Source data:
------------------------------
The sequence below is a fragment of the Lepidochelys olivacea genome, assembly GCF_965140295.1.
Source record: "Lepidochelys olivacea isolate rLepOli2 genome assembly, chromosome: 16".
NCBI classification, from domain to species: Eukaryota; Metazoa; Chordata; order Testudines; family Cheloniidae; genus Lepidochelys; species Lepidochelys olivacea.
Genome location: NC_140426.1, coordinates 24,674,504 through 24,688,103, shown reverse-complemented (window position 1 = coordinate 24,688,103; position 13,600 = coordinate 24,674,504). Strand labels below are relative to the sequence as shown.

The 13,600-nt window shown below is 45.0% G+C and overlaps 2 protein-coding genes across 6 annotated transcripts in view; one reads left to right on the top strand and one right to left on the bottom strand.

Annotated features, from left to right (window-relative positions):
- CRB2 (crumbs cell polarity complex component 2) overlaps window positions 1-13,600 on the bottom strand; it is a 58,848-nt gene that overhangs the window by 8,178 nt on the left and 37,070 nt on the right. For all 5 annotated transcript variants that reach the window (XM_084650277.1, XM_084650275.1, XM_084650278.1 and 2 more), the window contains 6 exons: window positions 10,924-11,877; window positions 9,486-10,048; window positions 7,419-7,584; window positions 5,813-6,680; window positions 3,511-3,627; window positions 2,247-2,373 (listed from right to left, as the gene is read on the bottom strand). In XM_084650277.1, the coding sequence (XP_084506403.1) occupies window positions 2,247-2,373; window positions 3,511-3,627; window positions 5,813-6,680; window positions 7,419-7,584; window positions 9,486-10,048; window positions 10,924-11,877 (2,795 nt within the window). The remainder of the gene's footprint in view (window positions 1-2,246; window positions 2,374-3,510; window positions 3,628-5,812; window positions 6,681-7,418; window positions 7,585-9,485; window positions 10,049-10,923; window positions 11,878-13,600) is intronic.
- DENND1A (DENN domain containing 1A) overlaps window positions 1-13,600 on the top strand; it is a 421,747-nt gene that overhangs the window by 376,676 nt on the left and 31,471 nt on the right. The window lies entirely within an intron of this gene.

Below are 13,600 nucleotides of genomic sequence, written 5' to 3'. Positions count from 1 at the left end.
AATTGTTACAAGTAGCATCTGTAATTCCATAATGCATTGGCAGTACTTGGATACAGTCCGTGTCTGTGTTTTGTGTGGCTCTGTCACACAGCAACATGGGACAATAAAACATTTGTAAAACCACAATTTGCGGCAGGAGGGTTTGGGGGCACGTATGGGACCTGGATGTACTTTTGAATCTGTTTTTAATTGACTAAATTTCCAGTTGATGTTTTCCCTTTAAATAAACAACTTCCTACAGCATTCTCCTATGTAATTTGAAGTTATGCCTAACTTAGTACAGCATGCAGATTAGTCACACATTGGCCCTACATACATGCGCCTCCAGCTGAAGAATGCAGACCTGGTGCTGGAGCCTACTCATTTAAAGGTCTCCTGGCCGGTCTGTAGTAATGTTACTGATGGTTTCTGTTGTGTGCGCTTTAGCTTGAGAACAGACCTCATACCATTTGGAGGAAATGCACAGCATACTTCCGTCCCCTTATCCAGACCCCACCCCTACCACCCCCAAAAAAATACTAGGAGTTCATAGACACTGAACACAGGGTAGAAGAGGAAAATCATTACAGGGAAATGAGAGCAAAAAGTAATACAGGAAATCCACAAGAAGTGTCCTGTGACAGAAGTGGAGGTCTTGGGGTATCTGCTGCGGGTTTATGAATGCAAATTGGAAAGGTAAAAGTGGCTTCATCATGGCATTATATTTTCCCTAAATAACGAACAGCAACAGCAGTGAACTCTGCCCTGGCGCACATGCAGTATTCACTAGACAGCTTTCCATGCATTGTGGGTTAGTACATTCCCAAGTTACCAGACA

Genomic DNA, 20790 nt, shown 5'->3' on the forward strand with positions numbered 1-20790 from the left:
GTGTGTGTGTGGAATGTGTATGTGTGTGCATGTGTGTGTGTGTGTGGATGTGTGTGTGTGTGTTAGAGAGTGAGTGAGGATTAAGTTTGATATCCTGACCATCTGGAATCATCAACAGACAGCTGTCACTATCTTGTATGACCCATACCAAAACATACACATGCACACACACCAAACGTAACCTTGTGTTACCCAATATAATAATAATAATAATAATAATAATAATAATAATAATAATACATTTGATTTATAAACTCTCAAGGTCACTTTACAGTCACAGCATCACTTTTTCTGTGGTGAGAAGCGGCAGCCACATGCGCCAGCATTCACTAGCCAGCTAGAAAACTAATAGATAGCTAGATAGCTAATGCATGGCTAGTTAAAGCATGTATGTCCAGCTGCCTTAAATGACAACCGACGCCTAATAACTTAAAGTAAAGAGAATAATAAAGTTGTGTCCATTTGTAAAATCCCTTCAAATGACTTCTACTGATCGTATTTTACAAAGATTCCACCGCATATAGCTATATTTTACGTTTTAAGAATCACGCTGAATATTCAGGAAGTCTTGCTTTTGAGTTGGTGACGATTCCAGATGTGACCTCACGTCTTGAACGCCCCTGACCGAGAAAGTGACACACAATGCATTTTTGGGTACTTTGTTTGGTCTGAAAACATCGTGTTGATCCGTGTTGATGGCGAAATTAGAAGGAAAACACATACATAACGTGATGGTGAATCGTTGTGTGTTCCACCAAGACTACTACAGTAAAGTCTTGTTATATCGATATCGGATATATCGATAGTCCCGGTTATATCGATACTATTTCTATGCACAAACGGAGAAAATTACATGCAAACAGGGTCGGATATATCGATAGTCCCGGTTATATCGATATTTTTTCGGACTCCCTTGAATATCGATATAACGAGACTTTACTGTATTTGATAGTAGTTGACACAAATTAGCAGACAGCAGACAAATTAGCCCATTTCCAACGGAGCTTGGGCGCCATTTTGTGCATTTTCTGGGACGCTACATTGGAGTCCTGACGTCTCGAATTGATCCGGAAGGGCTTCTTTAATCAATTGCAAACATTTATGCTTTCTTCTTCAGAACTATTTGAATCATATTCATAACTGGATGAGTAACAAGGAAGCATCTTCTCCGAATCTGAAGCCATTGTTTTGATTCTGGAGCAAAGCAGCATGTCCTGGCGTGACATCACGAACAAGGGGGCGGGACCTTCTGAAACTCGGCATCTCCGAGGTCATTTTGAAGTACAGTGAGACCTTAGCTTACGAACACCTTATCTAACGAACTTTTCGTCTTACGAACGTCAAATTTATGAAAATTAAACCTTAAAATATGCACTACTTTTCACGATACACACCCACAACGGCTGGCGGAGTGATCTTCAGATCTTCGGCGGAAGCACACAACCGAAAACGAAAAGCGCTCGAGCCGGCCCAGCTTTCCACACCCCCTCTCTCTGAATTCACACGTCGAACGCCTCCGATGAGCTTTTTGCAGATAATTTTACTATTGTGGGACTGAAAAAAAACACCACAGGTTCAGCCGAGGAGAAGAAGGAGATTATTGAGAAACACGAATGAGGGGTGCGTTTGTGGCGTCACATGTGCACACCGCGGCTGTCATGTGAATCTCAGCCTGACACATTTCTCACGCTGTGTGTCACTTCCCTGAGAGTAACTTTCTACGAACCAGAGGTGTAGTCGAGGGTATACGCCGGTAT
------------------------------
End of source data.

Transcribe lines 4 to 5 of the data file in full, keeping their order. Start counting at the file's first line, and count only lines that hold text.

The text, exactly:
Genome location: NC_140426.1, coordinates 24,674,504 through 24,688,103, shown reverse-complemented (window position 1 = coordinate 24,688,103; position 13,600 = coordinate 24,674,504). Strand labels below are relative to the sequence as shown.

The 13,600-nt window shown below is 45.0% G+C and overlaps 2 protein-coding genes across 6 annotated transcripts in view; one reads left to right on the top strand and one right to left on the bottom strand.